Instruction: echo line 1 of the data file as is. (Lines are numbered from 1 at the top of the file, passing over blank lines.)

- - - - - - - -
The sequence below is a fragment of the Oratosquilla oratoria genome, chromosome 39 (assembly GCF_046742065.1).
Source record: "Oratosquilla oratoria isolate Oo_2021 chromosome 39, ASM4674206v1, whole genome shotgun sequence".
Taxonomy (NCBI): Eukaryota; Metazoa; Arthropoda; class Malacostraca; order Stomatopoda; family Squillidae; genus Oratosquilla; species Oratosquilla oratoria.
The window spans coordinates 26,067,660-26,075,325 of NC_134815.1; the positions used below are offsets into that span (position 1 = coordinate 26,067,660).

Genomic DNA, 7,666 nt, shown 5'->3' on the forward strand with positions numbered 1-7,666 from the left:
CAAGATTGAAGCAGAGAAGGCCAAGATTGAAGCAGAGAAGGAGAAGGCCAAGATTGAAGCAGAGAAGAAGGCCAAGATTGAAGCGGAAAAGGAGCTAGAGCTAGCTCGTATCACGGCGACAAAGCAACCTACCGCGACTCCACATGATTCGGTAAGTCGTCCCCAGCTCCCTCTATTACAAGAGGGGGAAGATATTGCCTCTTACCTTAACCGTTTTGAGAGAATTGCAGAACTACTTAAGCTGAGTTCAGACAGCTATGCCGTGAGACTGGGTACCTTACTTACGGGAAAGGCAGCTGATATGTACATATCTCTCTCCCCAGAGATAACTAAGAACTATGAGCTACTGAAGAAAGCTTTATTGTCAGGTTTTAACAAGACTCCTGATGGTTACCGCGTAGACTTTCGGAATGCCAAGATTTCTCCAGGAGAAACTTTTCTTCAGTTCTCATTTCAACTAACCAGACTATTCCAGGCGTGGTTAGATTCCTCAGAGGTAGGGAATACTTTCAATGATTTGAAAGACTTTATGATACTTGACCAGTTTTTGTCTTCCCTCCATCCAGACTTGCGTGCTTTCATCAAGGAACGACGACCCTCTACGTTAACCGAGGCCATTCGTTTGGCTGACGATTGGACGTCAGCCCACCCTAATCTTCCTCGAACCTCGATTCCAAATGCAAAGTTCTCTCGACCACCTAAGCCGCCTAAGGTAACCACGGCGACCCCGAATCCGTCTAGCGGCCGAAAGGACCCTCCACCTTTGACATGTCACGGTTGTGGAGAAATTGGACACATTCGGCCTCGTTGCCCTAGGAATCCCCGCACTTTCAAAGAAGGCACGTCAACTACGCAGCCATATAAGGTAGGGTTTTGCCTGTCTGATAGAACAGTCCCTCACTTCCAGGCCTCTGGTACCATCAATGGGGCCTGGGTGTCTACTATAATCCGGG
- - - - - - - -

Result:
The sequence below is a fragment of the Oratosquilla oratoria genome, chromosome 39 (assembly GCF_046742065.1).